Rocky Mountain Aerials is a photo company that goes where very few photographers can. High above the city in a tiny Cessna 182 plane, RMA founder and photographer Jeff Perry captures unreal images of the very real Mile High City.
RMA was founded in 2013, and has been flying high ever since, photographing more than 1,500 properties from the air. Perry is a seasoned photographer who focuses on architecture, commercial buildings, estates and all forms of large-scale Denver imagery. He started his photography career shooting landscapes, using his keen eye to capture striking photos during a year living and teaching in southeast Asia. This time away inspired Perry to see Denver in a new way, one that incorporated his passion for flying.
Perry invited Westword to fly with him and take in that grand view of the city. Here's our report:
We meet at Aspen Flying Club at Centennial Airport, where the lobby features some stunning examples of aerial photography. Immediately, expectations are high.
We climb into a Cessna 182, about the size of a sedan...but with wings. The 182 has more horsepower than most smaller Cessna planes, giving it plenty of torque when taking off. "It's a hot and bumpy day," shouts pilot Jeremy Allen into the headset while Perry sits shotgun. Allen has been flying for eight years and has logged over 600 hours of flight time. He also happens to be one of the flight instructors at Aspen Flying Club, and has some sound, tiny-airplane advice: "It's like a slow dance. That's my new favorite way of describing airplanes to people. You don't want to jerk them around; you want to follow the leader smoothly. Nice and smooth."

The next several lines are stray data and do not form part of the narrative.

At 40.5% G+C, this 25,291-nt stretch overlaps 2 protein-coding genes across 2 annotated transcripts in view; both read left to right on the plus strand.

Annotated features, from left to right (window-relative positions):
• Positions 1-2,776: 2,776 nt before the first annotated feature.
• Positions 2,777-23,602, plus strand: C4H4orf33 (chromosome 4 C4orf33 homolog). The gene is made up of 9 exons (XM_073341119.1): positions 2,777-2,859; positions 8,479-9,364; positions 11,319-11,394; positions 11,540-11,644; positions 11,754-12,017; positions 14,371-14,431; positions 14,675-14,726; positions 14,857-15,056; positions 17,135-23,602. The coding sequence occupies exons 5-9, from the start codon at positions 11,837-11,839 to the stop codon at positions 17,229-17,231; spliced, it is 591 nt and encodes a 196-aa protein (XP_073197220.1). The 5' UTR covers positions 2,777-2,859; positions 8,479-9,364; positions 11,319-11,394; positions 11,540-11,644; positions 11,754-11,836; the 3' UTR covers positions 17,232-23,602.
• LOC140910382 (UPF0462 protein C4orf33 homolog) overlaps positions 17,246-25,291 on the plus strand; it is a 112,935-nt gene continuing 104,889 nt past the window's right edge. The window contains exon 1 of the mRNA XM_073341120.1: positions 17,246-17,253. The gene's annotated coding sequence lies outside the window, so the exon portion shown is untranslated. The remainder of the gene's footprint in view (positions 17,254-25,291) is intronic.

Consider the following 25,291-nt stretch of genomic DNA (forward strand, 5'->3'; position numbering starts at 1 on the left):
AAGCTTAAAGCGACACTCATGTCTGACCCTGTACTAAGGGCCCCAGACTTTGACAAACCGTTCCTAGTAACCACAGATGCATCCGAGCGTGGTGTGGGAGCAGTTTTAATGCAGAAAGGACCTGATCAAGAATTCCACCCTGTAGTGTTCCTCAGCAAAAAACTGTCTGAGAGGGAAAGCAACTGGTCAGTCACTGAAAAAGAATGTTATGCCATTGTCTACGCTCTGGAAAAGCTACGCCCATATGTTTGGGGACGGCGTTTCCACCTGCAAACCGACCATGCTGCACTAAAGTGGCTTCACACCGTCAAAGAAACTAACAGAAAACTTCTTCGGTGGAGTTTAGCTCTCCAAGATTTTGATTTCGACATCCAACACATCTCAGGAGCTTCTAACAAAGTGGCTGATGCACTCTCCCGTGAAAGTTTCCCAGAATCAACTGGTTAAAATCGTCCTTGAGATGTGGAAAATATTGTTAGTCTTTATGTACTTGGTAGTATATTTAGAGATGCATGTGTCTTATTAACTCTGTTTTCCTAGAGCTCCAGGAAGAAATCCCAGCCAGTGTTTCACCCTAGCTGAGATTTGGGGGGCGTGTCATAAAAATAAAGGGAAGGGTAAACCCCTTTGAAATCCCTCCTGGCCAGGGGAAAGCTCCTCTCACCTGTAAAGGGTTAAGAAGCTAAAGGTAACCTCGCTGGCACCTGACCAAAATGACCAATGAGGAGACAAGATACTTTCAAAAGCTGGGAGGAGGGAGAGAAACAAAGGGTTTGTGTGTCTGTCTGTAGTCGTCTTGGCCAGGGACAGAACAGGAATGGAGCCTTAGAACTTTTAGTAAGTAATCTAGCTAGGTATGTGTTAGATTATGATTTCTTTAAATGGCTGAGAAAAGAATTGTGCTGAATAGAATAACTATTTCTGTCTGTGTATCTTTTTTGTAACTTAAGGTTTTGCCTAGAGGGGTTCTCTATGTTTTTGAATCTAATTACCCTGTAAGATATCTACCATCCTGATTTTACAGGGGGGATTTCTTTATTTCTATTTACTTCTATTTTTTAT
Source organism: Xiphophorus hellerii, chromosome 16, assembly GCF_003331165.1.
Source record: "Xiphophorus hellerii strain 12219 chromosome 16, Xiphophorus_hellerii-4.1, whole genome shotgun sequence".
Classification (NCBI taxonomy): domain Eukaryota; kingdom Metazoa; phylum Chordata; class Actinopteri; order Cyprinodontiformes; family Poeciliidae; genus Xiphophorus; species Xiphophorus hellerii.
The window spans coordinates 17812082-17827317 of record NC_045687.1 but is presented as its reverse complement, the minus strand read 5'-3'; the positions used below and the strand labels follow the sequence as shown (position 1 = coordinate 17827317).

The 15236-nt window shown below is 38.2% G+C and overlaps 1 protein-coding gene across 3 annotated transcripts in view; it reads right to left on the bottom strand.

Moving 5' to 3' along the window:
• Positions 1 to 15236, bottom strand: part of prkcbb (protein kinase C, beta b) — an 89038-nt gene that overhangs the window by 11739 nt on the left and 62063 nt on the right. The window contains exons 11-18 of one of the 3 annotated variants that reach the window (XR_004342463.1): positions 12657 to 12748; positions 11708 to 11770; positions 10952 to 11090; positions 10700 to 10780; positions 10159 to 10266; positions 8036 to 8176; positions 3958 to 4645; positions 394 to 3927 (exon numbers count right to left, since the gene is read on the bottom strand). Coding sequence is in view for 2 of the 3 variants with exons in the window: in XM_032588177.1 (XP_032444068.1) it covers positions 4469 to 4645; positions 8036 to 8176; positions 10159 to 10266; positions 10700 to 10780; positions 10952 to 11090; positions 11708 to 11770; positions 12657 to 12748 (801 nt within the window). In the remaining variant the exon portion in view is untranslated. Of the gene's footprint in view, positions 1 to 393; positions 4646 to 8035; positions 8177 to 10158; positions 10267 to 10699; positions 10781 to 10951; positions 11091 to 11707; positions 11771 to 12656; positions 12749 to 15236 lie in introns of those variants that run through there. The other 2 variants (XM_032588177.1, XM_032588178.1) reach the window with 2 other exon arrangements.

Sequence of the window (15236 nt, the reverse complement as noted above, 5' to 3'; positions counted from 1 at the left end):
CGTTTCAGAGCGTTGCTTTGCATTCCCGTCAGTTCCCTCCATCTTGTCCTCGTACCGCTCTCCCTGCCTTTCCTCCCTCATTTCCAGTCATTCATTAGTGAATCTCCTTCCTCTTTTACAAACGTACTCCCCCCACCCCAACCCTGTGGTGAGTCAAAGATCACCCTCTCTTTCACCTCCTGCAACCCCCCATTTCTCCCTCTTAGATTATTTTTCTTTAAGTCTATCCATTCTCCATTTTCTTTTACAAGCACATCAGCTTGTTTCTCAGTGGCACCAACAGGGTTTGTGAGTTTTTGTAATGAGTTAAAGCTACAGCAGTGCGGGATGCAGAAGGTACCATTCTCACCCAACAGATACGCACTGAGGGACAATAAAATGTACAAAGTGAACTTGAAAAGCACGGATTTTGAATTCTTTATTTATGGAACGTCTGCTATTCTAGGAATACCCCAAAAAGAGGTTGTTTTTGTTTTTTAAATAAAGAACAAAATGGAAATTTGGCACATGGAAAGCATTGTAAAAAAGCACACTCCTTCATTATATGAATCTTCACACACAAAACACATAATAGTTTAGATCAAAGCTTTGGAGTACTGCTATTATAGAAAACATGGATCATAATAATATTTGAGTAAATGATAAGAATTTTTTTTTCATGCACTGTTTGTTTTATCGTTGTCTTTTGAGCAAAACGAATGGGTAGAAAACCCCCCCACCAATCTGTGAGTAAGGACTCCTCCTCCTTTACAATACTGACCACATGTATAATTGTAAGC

Perry removes a screw from his window in order to take photos without the glass barrier, which would normally only open at a slight, ten-degree angle. This means a lot of wind, but it's a nice contrast to the heat of the summer day. Novice pilot Perry takes the wheel for takeoff as Allen talks him through each step. He'd already asked air-traffic control if we could take a flight around the city, hitting the spots on Perry's photography route. "I love our air-traffic controllers," Allen says. "If you're willing to work with them, give and take, they'll pretty much let you go wherever you want."
We begin circling the Denver Tech Center, then fly over some large commercial buildings near Colorado Boulevard and I-25. Perry's been shooting for the Auraria campus, as well as some office buildings for commercial clients; businesses can use these hyper-clear aerial photos in lieu of poor-quality pictures from Google Maps satellites.
The highway traffic that normally seems so all-encompassing looks like a parade of ants; the scene is quiet and oddly serene from this height. "That's something I love about flying," says Perry as he looks back, shooting energetically, almost halfway out the window. "No traffic."
We coast above the stadiums, circling around the city twice from the south. We pass over Union Station and zero in, as close as we can get. Smaller airplanes tend to feel quite bumpy to most people, especially on their first run. Allen checks on his passengers, making sure everyone is doing all right. The flight is like riding a roller coaster that keeps dropping, but the slight discomfort is far outweighed by the breathtaking view.
Perry is meticulous with his shoots, and he works with the pilot throughout the flight. His care is reflected in the finished product: These are the types of photos you see adorning hotel walls and office spaces; he's even captured photos for therapists that create a sense of calm.
The flight ends too soon, as we loop one last time around Denver's skyline. It looks a lot bigger from the sky than the ground, giving a sense of this city at the foothills of the Rockies, and leaving us all higher than ever on the Mile High City.
View more aerial work by Jeff Perry here, and a few of the images we captured on this flight below.
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